Holidays have arrived and it has been a bustle of Christmas outings, family obligations, weddings, and all the other mumbo jumbo that gets in the way of some comic reading. A hefty mountain of comics was waiting for me dive into and gladly I did. For I have missed Wayward and I was dying to know what was going on.
A lot; A LOT has been going on.
Last time I reviewed Wayward #7 back in May 2015, I was left pretty bummed about the recent chain of events. The focused character up until Wayward #7 was Rori, a half American/half Japanese girl who had a new power of seeing patterns in life. She had made friends with Ayane, a high energy character who could also become a whole herd of battle crazed cats, and the rebellious outcast Shirei who gained sustenance by feeding on spirits. Rori was taken into the spirit realm and had seemed to lost, leaving her new band of friends struggling to find purpose.
Through the next few issues up to Wayward #12, the friends begin to move on. They accumulate new friends with superpowers and have a renewed purpose: enact revenge on those who have taken Rori. For a while, it seems as if the series was going to take on a Japanese version of Hell’s Kitchen and Buffy the Vampire Slayer: supernaturally powered vigilantes taking down the bad. Of course, it wouldn’t be as clear cut as that.
As hinted from earlier issues, there is another group that has been tracking of the antics of the children. This other group is not very pleased at all. Yet even within this group, there is dissent as portion of the group is betrayed and splits off only to align themselves with the children. This portion is a very powerful group indeed and have begun to use their persuasive powers to guide the children down a certain destructive path.
The twelfth issue is what I will dub the revelation issue. It became the definitive issue on what this series is about. It is not about good versus bad. Not at all. This has become a rising of a new era of power. Now which side is better is in a complete gray area. This is all beginning to trek into a familiar landscape. American Gods by Neil Gaimen comes to mind.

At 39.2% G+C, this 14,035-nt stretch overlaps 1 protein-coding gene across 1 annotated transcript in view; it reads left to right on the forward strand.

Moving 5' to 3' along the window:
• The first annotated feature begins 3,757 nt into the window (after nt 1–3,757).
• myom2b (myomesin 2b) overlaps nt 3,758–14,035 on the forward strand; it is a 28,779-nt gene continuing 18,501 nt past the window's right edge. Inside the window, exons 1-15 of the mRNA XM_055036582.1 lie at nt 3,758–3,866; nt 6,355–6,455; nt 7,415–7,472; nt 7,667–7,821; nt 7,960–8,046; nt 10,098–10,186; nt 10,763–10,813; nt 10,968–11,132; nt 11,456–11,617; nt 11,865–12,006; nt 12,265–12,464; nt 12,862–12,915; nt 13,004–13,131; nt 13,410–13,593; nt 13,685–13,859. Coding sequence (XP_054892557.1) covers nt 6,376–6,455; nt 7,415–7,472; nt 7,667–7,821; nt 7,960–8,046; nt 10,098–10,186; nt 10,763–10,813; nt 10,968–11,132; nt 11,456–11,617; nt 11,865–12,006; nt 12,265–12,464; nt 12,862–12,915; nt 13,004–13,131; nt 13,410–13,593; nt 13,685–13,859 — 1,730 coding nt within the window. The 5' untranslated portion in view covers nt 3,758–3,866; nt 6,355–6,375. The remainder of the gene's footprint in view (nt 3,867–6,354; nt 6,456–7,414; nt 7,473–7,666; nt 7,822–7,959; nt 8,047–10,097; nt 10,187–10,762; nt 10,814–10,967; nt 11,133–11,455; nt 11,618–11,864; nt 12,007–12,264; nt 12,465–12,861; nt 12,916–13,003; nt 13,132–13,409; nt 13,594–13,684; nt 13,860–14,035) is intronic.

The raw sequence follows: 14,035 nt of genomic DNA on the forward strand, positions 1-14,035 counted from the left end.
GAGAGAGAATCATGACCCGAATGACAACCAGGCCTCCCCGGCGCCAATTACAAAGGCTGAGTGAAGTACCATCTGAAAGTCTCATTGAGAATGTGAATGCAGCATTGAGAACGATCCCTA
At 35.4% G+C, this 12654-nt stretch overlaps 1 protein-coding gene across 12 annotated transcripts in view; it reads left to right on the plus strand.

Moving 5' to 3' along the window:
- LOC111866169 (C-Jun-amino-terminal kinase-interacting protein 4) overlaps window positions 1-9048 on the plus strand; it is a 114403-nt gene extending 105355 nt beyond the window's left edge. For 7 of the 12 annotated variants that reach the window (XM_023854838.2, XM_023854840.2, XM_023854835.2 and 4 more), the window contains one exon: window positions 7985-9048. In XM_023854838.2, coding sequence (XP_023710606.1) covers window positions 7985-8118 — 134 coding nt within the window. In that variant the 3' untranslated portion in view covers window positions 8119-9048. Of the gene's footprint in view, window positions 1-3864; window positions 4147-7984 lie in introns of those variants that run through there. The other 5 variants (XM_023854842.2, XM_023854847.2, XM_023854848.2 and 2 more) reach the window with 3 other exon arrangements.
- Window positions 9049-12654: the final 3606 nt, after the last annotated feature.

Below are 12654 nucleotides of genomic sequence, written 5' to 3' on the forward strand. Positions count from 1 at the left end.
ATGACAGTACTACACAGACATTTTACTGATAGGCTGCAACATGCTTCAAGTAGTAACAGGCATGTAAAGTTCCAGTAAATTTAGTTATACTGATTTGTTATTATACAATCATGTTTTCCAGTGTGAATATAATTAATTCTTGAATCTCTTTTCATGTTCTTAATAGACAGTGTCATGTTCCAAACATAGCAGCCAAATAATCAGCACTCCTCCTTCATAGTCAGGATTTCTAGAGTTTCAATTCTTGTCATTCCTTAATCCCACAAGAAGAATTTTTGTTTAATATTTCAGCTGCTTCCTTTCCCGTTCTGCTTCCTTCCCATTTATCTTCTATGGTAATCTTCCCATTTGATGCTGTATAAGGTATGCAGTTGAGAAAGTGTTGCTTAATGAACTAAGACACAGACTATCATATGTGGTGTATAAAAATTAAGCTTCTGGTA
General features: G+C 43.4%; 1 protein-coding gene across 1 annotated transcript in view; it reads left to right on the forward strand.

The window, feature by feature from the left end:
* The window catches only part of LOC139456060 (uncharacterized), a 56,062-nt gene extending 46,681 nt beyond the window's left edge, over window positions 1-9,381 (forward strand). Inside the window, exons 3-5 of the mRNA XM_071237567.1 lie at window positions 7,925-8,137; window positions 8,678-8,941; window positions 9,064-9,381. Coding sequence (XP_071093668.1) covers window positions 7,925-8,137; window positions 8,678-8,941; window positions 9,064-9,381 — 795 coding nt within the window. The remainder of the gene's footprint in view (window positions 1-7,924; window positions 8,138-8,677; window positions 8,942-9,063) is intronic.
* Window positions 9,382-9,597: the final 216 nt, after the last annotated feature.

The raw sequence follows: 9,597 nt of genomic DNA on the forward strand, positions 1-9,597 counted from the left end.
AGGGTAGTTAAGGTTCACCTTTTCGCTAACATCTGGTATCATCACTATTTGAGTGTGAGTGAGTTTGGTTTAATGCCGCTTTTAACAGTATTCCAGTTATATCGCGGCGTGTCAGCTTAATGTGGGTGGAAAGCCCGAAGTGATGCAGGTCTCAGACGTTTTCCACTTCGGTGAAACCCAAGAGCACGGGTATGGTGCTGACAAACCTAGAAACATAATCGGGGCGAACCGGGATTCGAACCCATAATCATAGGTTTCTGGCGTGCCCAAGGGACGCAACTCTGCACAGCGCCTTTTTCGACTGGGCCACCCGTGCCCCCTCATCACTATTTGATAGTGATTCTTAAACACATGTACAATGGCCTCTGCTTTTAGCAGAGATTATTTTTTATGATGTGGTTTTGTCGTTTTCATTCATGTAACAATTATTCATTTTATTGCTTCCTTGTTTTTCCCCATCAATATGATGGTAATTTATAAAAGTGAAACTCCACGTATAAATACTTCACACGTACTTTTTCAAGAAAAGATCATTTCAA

I was right in my melancholy when I reviewed this back in May 2015. This is frustrating to read issue by issue. The story is too rich to be taken in such small increments. Even as a volume, it just seems too small to be contained. Even the little history and background of the mythological characters can be it’s own little compendium. It’s a valuable section and adds a greater depth to the characters in the comic.
Looking back on it, I am surprised by the changes the characters have taken. How they were first introduced, the decisions they made, and where they stand now is not what I would have predicted for either of them. Their versatile changes, volatile personalities, and vulnerabilities really paint them as true teenagers burdened with crippling power. This is where the tagline of Buffy the Vampire Slayer comes into play.
With this issue, the excitement for the next one is just too much. The anticipation of battles to come and discovery of new allies or enemies is just thrilling. With Japan’s dense, oh so dense, catalog of mythological creatures, what comes next can come from anywhere.
At this point, you should be reading Wayward #12 and desperately waiting for the next one as I am. If not, both Volume 1 (contains issues #1-5), Volume 2 (contains issues #6-10), and Wayward #11 are available at your local comic book retailer. The weather is getting cold and it’s a great time to catch up!